Movie Marketing: Content Is Critical
This fall’s edition did not disappoint with none other than the cast of Anchorman 2 gracing the cover in all their coiffed and mustached glory. Flipping through the pages, I was struck by a singular thought: There are a lot of movies I never see.
And therein lies the challenge for movie marketers – there’s a lot of competition for consumer attention not only from other movies but from television, live events, the Internet, social media, and our mobile devices. Movies are a product with a limited shelf life. If you don’t capture attention and translate it into ticket sales that opening weekend, you’re often done for at the box office.
For this reason, examining what Hollywood’s doing to market its latest properties should be of interest to not only movie marketers, but every marketer. Here are a few current campaigns that caught my eye and provide some food for thought:
1-855-5CA-RRIE. Yes, they’re remaking Stephen King’s Carrie (again). They’re also cutting through today’s movie marketing call-to-action clutter by asking viewers to call Carrie. Dial the number and you’re not only dropped into the creepy White household, you’re also asked to opt-in to ongoing phone and text communications. At a time when teens are phone-a-phobic and text-addicted, asking consumers to “call Carrie” resonates because it’s unexpected.
@RonBurgundy. The lead character of Anchorman is a veritable quote machine. His quips are built for Twitter; and yet, the character didn’t have a Twitter account until March 2012 and has only tweeted 18 times of this writing. I know Will Ferrell’s a busy man, but surely there’s a writer on Paramount’s lot that could channel Ron daily—perhaps the gent who penned his upcoming tell-all, Let Me Off at the Top!: My Classy Life and Other Musings. In a bit of good news, while Ron may not be tweeting, the Anchorman 2 just launched with ready-made GIFs to share with friends. I expect much more of this “add water” social content as the sequel’s release date approaches.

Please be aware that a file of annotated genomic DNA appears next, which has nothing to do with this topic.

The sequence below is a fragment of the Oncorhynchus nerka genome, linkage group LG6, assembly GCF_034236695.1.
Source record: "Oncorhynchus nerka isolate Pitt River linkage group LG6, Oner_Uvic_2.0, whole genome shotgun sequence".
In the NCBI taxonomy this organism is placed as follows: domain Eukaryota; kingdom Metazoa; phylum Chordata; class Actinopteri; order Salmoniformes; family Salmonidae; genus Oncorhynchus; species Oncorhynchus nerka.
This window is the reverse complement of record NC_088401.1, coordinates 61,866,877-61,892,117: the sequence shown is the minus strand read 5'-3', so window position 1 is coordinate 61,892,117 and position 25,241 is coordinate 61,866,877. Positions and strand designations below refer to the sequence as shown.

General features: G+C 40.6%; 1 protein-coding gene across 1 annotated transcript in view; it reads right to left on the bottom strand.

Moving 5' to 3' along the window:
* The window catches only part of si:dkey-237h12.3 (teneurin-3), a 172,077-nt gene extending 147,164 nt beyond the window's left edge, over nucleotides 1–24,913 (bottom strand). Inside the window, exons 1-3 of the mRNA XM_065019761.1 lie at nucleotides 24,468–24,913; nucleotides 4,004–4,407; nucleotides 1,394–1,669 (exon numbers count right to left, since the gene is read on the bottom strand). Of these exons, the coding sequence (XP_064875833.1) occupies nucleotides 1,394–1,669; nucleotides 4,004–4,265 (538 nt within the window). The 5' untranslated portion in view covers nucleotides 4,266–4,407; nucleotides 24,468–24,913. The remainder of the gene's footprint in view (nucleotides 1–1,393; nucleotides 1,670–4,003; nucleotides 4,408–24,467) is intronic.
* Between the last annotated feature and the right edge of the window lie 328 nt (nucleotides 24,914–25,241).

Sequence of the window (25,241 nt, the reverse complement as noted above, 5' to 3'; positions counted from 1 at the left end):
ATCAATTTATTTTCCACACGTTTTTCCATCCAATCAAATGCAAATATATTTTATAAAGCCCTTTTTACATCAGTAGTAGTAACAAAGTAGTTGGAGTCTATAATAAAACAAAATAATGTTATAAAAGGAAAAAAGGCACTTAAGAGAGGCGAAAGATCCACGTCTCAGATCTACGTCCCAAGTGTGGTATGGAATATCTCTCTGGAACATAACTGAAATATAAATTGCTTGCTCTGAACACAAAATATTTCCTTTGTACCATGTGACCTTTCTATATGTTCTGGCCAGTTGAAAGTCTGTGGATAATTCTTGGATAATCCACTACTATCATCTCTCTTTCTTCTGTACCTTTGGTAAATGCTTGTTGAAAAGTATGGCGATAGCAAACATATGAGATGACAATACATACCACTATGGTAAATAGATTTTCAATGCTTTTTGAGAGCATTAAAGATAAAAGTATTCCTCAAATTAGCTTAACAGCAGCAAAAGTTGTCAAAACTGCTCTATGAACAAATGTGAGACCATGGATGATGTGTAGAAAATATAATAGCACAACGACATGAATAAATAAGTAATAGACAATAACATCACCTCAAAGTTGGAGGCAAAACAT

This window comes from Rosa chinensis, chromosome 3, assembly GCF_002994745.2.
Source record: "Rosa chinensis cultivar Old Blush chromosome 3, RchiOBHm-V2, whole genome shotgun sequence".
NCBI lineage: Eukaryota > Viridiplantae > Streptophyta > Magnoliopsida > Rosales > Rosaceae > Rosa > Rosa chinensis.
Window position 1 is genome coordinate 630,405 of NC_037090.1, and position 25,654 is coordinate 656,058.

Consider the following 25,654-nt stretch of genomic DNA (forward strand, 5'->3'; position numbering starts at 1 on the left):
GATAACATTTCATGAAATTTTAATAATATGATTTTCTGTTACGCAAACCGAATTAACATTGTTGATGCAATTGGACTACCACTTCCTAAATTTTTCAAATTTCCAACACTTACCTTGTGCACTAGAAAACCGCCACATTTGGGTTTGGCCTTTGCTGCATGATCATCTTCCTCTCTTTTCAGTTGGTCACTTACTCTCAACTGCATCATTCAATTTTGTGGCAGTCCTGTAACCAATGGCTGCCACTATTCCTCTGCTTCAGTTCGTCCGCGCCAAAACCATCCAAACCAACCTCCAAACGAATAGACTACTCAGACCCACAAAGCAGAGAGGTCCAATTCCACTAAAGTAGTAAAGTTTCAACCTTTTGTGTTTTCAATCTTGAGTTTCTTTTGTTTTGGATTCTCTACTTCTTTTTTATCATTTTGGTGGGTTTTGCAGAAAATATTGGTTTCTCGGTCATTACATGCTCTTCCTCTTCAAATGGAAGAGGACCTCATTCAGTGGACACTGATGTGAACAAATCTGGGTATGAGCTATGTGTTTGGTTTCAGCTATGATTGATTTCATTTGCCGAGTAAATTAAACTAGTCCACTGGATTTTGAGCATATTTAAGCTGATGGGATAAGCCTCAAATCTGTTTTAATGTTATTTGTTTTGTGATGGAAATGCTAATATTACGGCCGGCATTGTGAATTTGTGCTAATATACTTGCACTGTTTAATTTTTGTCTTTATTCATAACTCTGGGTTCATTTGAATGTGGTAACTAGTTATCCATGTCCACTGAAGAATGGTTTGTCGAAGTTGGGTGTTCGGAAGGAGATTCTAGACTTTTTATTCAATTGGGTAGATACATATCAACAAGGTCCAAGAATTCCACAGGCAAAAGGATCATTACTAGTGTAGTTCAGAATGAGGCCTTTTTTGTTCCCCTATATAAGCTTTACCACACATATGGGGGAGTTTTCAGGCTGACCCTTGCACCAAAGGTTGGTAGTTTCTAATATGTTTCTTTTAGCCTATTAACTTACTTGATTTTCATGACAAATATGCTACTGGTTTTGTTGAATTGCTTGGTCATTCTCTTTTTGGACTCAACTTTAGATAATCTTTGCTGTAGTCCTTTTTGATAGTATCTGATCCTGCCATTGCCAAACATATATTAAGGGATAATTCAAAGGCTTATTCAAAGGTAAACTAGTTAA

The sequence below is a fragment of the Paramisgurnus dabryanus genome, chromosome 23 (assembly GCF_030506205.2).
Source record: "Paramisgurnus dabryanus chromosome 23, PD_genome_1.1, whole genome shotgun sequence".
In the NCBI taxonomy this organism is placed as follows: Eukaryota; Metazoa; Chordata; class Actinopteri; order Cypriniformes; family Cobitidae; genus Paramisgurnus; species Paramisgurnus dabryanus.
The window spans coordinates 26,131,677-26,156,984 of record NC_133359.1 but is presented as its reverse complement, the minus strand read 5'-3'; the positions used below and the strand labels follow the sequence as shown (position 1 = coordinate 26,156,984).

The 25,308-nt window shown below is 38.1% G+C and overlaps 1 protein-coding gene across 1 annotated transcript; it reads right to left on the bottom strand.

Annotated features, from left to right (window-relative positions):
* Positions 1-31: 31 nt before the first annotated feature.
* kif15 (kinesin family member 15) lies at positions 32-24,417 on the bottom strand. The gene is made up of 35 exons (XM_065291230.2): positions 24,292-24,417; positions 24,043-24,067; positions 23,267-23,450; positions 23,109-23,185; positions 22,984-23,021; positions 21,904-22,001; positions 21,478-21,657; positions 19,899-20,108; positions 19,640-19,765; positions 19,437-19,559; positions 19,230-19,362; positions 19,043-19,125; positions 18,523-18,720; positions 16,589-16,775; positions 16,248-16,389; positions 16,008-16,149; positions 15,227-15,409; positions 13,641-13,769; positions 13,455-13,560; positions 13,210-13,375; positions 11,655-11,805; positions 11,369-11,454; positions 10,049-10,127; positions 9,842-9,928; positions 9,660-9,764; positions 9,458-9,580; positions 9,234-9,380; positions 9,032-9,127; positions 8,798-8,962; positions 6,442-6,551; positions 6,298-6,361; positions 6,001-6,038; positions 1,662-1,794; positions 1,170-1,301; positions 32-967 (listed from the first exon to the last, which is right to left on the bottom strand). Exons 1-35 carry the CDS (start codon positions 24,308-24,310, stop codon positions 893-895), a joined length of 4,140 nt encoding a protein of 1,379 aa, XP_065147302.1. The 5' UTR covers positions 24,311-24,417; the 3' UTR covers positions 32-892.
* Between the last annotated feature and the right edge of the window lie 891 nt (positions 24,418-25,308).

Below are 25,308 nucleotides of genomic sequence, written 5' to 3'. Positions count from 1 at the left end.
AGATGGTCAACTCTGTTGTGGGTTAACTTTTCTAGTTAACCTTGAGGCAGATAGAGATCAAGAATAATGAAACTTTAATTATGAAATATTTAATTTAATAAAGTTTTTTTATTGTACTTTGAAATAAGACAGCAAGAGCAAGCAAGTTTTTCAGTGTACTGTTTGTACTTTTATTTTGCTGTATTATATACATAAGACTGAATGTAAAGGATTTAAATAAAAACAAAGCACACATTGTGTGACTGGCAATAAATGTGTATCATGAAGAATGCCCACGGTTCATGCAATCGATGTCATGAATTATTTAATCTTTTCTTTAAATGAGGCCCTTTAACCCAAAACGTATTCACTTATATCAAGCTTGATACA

Celebrating the Music of Lleywyn Davis. The Coen Brothers’ new film, Inside Llewyn Davis, is set in the pre-Dylan folk scene days of Greenwich Village. In advance of the film’s release, they have put together an all-star concert in New York City with proceeds going to The National Recording Preservation Foundation. While only a lucky few will see the sold-out concert live, it will resonate far more widely thanks to social media, thereby increasing awareness of not only the release of the movie in December but also the soundtrack.
Thor: The Dark World App. Not surprisingly, Marvel/Disney will be supporting the release of Thor: The Dark World with a mobile app game. Apps have certainly become commonplace among tent pole, blockbuster films; however, few have staying power. A notable exception on my iPhone is Action Movie FX. Released in 2011 as part of the Mission Impossible: Ghost Protocol marketing campaign, it remains on my phone for one reason—my kids love it. With just a few clicks, they can add explosive movie effects to any video they shoot. For some reason, they enjoy blowing me up with missiles. Go figure. The lesson for marketers: Done right, your app can not only market your movie but also live on long after and generate revenue or visibility for other releases.
The Monuments Men. There’s nothing spectacular about this movie’s marketing…yet. But when you have George Clooney, Matt Damon, John Goodman, and Bill Murray, I expect big things. And when the story is about a rag-tag team sent to save priceless, cultural treasures from the Nazis during WWII, I also expect to see a creative use of Pinterest, Instragram, and/or Vine to help tell the true stories of the art saved from destruction. Right now, all we have is a great trailer for the film—here’s hoping we get the rest too.
The common theme among these movie marketing efforts? Leverage your product’s strengths and provide content that your target audience can take from one channel and share wherever they wish. That could be the best cross-channel marketing you’ll ever do.